15 Sept 2016
Negative Reaction to the Commission’s “Endocrine Disruptors” Package
On 3 August 2016, the European Chemical Industry Council (CEFIC) warned that the Commission’s criteria for the identification of endocrine disruptors are insufficient and therefore inadequate to protect the public and environment from their negative effects.
Hong Kong traders may recall that on 15 June 2016, the European Commission presented its long-awaited package relating to criteria for the identification of endocrine disrupting chemicals in plant protection products (also known as pesticides) and biocides.
It may be recalled that around a year earlier, in July 2015, the Commission had published a report of an online public consultation on defining criteria for identifying endocrine disruptors in the context of the implementation of the Plant Protection Products Regulation 1107/2009 and the Biocidal Products Regulation 528/2012.
Then on 16 December 2015, the EU’s General Court ruled in favour of Sweden in the controversial “endocrine disruptors” proceeding. The Court ruled that the European Commission breached EU law by failing to publish a definition for chemicals that have an adverse impact on hormones, namely, “endocrine disruptors”.
Following the demand for legally-binding scientific criteria to determine what an endocrine disruptor is, the Commission finally published its package, comprising an Impact Assessment Report, a Communication and two draft legal acts which set out the criteria.
Endocrine disrupting substances are chemicals that, according to experts, can be found in food and daily-use consumer products, including cosmetics, clothes, sports equipment, carpets and plastics. The chemicals, which are believed to be able to imitate hormones, have been linked to serious adverse health effects, such as hormonal cancers, fertility problems and autism.
Following the publication of the Commission’s package, the public was invited to provide feedback on the two legal draft acts to be adopted as part of the package. One of the two draft legal acts concerns the Biocidal Products legislation, while the other act will be brought under the Plant Protection Products legislation. The feedback mechanism procedure concluded on 28 July 2016. In total, it is reported that the Commission received 126 public responses concerning the draft legal act to be bought under the biocidal products legislation and 260 responses concerning the draft act for plant protection products.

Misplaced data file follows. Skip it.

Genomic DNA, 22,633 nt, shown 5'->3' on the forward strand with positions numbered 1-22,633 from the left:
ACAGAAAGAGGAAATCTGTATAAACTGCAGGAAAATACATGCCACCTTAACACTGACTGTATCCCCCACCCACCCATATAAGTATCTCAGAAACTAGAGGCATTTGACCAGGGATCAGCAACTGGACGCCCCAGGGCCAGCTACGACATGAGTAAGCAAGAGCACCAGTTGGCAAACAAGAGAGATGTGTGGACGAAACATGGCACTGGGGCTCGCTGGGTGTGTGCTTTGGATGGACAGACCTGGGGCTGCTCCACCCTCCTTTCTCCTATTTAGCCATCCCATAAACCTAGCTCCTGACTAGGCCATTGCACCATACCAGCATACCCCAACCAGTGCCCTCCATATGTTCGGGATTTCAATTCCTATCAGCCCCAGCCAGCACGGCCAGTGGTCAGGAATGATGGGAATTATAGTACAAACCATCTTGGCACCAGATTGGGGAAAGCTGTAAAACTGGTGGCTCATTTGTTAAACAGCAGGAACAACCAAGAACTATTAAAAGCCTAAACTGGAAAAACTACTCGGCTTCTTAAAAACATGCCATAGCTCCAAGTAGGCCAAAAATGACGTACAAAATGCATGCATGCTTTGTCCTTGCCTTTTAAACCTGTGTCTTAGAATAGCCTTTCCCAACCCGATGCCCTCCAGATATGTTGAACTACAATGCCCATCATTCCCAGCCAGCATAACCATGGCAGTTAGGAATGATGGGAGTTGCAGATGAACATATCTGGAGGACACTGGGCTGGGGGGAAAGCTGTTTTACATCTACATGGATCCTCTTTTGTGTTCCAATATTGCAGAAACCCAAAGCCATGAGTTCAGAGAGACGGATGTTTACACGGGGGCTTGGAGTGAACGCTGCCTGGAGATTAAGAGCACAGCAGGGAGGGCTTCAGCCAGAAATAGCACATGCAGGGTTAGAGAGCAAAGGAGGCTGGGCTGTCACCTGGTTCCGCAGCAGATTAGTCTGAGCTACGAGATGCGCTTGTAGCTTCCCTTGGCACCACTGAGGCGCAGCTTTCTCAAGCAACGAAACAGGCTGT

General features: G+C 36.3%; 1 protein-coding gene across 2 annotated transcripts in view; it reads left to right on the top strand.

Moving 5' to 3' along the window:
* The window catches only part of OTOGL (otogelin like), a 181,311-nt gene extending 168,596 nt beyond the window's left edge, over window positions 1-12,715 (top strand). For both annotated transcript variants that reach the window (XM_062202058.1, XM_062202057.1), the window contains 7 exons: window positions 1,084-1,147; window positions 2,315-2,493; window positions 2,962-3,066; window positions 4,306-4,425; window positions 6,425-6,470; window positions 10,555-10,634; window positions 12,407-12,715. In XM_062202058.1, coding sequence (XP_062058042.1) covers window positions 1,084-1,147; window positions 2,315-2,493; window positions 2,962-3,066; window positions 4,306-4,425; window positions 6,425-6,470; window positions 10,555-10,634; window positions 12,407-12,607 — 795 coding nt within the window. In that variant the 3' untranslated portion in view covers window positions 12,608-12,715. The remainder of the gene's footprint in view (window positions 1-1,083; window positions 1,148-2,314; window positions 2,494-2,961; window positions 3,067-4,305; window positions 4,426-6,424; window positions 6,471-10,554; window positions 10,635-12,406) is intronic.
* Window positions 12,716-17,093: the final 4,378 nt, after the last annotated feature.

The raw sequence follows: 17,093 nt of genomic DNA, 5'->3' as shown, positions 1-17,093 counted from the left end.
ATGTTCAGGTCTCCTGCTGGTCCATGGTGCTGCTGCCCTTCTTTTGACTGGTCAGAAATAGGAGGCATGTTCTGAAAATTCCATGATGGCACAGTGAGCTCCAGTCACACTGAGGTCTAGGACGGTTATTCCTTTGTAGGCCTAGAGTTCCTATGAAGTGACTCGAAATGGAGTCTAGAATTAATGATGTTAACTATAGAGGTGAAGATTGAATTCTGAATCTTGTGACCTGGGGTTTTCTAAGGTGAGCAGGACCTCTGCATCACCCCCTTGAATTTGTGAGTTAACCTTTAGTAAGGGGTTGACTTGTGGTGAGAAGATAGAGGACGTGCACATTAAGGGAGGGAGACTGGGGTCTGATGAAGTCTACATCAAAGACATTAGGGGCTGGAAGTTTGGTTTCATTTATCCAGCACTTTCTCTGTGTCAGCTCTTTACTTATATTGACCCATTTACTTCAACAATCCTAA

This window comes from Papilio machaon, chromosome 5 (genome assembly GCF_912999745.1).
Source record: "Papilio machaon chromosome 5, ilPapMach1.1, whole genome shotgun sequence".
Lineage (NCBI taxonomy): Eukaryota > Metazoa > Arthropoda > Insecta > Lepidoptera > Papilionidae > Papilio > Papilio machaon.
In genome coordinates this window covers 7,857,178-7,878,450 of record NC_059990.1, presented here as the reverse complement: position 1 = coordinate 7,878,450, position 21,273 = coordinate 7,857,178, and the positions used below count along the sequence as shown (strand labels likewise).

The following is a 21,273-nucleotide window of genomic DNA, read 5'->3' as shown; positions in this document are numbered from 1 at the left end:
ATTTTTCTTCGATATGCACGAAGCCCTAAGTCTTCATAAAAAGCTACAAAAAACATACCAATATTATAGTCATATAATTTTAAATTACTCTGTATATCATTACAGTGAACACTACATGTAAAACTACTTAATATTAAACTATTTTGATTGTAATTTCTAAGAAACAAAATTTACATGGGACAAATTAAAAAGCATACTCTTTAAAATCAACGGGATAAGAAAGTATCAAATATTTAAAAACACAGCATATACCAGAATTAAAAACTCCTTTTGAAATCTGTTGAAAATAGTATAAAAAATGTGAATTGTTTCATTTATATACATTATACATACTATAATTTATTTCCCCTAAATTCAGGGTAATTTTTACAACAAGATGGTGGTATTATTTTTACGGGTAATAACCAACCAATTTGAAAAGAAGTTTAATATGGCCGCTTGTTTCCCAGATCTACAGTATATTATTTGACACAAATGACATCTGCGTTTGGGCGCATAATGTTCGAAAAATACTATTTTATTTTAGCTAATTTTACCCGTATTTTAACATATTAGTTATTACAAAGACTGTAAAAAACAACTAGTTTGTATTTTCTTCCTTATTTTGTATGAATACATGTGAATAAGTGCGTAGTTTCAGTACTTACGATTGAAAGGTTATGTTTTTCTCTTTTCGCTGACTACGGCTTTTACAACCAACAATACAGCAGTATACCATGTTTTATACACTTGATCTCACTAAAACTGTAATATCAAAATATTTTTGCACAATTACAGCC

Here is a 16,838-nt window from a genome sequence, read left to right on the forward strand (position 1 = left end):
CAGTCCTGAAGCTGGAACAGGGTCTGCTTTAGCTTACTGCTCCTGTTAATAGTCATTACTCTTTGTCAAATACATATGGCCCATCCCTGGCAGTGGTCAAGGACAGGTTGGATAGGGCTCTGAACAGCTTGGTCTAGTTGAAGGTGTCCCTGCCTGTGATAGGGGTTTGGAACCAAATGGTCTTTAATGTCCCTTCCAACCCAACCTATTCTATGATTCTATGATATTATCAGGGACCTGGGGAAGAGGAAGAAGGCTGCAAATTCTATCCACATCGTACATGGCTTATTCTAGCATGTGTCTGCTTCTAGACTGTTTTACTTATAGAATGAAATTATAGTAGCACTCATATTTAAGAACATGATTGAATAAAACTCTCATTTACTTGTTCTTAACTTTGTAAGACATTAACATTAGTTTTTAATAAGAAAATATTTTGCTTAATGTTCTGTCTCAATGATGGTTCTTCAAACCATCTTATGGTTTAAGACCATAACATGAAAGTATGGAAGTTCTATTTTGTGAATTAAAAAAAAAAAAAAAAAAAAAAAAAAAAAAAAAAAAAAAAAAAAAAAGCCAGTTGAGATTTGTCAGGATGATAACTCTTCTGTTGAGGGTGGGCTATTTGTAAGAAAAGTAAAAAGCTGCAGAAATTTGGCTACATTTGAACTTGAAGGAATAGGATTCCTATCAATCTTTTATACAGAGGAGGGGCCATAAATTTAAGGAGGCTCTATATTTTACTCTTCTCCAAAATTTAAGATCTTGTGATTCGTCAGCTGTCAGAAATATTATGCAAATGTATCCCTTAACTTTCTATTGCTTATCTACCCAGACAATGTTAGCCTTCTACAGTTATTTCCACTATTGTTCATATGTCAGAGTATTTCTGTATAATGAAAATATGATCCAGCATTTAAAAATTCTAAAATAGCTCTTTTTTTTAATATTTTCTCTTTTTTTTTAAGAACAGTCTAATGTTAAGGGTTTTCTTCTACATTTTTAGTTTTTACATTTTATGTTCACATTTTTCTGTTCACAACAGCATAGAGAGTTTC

On 5 August 2016, the criteria were further criticised by the environmental NGO ClientEarth, which claimed that the Commission’s rules to identify endocrine disruptors are illegal as they contradict the Plant Protection Products Regulation 1107/2009 and the Biocidal Products Regulation 528/2012. Furthermore, ClientEarth claimed that the proposal, which establishes rules for identifying endocrine disruptors, sets such a high burden of proof that it will leave people and the environment at risk of exposure.
ClientEarth claims that by limiting its definition of endocrine disruptors, the Commission contradicts the Pesticides and Biocides Regulations which state that a substance cannot be approved if it is considered to have endocrine disrupting properties that may cause adverse effects. ClientEarth argues that by contradicting an element of the regulations the Commission has thereby exceeded its power. ClientEarth states that such a change to the law should have been negotiated between the European Parliament and Council, and if forced through by the Commission, can be rejected by the European Court of Justice.
However, the Commission has stated that its scientific criteria are based on the World Health Organization (WHO) definition of an endocrine disruptor. In 2002, the WHO defined an endocrine disruptor as a substance or mixture that alters function(s) of the endocrine system and consequently causes adverse health effects in an intact organism, or its progeny, or (sub) populations. The Commission’s criteria specify how the identification of an endocrine disruptor should be carried out and state that, when identifying an endocrine disruptor, all relevant scientific evidence should be used, using an evidence-based approach, and applying a robust systematic review.
The EU’s CEFIC has claimed that the definition should incorporate all elements of hazard characterisation such as potency, severity, lead toxicity and (ir)reversibility. A hazard-based approach is also supported by the European Consumer Organisation (BEUC) particularly as chemicals with endocrine-disrupting properties can be found in everyday products such as children’s toys, cleaning products, food containers and food products.
The Commission has instructed the European Food Safety Authority (EFSA) and the European Chemicals Agency (ECHA) to examine whether approved individual substances that show indications of being endocrine disruptors, can be identified as such in light of the Commission’s new criteria. Their reports are awaited.
Hong Kong traders with interests in products containing endocrine disruptors can access the tabled criteria in the Commission's Communication.